If it wasn’t for my non-observant Russian Jewish friend becoming Orthodox and inadvertently inspiring me while he was trying to explain why he’d done it (because no one in his secular life understood why), I might not be here today. Quite literally, a ba’al teshuva is a convert’s friend.
In fact, it was another ba’al teshuva, a woman, who went to Hebrew classes with me, explained what everything (cholent! gefilte fish! Israeli salad!) was at the big Kiddush after services and told me where to buy my first knee-length skirts (Target). Someone had helped her and she helped me and now I’m helping others. Someone made a bad movie about this called “Pay it forward.”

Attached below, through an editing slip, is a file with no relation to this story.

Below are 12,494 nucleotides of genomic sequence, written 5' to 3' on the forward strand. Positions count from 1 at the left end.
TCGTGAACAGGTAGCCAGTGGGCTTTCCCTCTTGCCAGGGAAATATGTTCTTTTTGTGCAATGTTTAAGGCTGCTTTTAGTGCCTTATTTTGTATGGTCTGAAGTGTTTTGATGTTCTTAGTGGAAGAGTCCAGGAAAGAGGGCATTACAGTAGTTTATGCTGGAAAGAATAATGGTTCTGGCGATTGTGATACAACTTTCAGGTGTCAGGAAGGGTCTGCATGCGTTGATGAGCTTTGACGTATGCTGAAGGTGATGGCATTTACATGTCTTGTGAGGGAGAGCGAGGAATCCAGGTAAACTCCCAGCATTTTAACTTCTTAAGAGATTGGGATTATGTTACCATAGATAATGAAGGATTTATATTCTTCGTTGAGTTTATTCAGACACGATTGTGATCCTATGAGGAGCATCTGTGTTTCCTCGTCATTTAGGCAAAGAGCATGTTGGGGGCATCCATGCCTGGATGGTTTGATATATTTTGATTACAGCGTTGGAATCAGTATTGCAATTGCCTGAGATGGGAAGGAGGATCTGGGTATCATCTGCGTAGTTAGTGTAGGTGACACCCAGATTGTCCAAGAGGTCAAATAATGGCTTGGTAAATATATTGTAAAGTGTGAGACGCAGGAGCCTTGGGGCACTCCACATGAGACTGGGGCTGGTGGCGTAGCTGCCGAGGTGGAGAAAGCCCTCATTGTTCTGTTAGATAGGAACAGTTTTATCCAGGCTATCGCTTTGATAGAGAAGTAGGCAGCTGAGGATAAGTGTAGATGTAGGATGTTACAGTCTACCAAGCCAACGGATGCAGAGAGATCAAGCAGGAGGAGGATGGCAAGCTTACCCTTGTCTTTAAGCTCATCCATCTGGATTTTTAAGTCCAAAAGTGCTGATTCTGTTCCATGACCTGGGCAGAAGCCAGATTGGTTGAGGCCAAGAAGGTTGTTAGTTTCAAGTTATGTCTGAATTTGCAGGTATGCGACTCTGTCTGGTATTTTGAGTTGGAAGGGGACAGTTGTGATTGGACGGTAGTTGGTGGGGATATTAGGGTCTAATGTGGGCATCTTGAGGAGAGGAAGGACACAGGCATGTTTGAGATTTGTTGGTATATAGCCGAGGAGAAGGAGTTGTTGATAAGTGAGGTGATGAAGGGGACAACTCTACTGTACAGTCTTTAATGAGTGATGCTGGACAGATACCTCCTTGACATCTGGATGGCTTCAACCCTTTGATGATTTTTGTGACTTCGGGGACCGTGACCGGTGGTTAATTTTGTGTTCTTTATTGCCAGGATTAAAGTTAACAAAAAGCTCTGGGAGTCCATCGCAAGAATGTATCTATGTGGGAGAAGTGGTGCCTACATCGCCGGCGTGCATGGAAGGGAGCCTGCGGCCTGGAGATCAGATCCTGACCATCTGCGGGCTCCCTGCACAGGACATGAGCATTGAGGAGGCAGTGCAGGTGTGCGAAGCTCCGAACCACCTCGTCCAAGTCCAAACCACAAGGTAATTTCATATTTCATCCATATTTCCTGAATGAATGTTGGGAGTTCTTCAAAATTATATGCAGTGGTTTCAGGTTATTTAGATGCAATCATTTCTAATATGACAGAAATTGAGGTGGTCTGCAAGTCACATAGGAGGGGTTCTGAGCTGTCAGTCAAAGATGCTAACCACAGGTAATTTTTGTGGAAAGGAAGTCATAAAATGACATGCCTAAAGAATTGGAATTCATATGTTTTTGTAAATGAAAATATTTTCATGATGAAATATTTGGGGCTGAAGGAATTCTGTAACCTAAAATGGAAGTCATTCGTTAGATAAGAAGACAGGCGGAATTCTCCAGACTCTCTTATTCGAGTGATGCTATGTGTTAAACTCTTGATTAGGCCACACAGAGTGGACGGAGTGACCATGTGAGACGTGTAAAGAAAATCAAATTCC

Sure, I had a lot of help from FFBs (frum-from-birth Jews or “lifers” as the writer below calls them who grew up Orthodox) but many of them didn’t understand, not really, how hard it was to live one way your whole life and then decide to up and change it all because no matter how much you tried, you couldn’t kick the Jewish habit (it’s addictive!). It was the friend who was a ba’al teshuva, the friend who was a convert, who remembered giving up sandwiches in the beginning because Birkat Hamazon, the prayer for after you eat bread, was too long and foreboding at first.